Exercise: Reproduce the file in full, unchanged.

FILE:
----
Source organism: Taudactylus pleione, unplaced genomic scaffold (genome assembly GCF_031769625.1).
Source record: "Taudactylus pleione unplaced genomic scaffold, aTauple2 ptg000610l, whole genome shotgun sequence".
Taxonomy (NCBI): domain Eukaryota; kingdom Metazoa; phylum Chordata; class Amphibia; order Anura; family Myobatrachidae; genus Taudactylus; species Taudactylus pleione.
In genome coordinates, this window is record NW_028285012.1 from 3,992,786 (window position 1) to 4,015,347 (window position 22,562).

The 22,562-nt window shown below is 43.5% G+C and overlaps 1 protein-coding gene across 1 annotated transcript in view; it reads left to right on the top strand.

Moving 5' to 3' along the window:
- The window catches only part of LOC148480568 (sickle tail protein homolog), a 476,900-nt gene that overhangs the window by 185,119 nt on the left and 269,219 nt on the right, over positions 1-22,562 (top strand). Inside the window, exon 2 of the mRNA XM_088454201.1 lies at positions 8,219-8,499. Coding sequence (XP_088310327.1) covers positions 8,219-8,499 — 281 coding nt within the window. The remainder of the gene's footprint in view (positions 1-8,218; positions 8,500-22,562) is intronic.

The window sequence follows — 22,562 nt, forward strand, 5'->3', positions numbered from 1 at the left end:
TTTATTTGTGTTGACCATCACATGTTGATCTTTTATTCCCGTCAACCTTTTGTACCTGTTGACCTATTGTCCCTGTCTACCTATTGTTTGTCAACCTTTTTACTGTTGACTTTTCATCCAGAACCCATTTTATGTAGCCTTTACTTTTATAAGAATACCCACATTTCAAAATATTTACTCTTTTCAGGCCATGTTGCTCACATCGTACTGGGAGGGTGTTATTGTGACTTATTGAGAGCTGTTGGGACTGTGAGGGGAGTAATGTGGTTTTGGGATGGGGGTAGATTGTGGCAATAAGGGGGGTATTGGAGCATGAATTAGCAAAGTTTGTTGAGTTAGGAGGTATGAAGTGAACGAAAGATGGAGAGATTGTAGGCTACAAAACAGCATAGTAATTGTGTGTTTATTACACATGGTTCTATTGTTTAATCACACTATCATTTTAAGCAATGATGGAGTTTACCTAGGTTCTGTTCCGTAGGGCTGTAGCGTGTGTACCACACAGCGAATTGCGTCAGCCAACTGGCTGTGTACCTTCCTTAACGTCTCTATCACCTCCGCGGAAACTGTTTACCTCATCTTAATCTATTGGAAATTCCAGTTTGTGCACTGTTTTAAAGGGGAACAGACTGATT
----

Source organism: Taudactylus pleione, unplaced genomic scaffold (genome assembly GCF_031769625.1).
Source record: "Taudactylus pleione unplaced genomic scaffold, aTauple2 ptg000610l, whole genome shotgun sequence".
Taxonomy (NCBI): domain Eukaryota; kingdom Metazoa; phylum Chordata; class Amphibia; order Anura; family Myobatrachidae; genus Taudactylus; species Taudactylus pleione.
In genome coordinates, this window is record NW_028285012.1 from 3,992,786 (window position 1) to 4,015,347 (window position 22,562).

The 22,562-nt window shown below is 43.5% G+C and overlaps 1 protein-coding gene across 1 annotated transcript in view; it reads left to right on the top strand.

Moving 5' to 3' along the window:
- The window catches only part of LOC148480568 (sickle tail protein homolog), a 476,900-nt gene that overhangs the window by 185,119 nt on the left and 269,219 nt on the right, over positions 1-22,562 (top strand). Inside the window, exon 2 of the mRNA XM_088454201.1 lies at positions 8,219-8,499. Coding sequence (XP_088310327.1) covers positions 8,219-8,499 — 281 coding nt within the window. The remainder of the gene's footprint in view (positions 1-8,218; positions 8,500-22,562) is intronic.

The window sequence follows — 22,562 nt, forward strand, 5'->3', positions numbered from 1 at the left end:
TTTATTTGTGTTGACCATCACATGTTGATCTTTTATTCCCGTCAACCTTTTGTACCTGTTGACCTATTGTCCCTGTCTACCTATTGTTTGTCAACCTTTTTACTGTTGACTTTTCATCCAGAACCCATTTTATGTAGCCTTTACTTTTATAAGAATACCCACATTTCAAAATATTTACTCTTTTCAGGCCATGTTGCTCACATCGTACTGGGAGGGTGTTATTGTGACTTATTGAGAGCTGTTGGGACTGTGAGGGGAGTAATGTGGTTTTGGGATGGGGGTAGATTGTGGCAATAAGGGGGGTATTGGAGCATGAATTAGCAAAGTTTGTTGAGTTAGGAGGTATGAAGTGAACGAAAGATGGAGAGATTGTAGGCTACAAAACAGCATAGTAATTGTGTGTTTATTACACATGGTTCTATTGTTTAATCACACTATCATTTTAAGCAATGATGGAGTTTACCTAGGTTCTGTTCCGTAGGGCTGTAGCGTGTGTACCACACAGCGAATTGCGTCAGCCAACTGGCTGTGTACCTTCCTTAACGTCTCTATCACCTCCGCGGAAACTGTTTACCTCATCTTAATCTATTGGAAATTCCAGTTTGTGCACTGTTTTAAAGGGGAACAGACTGATT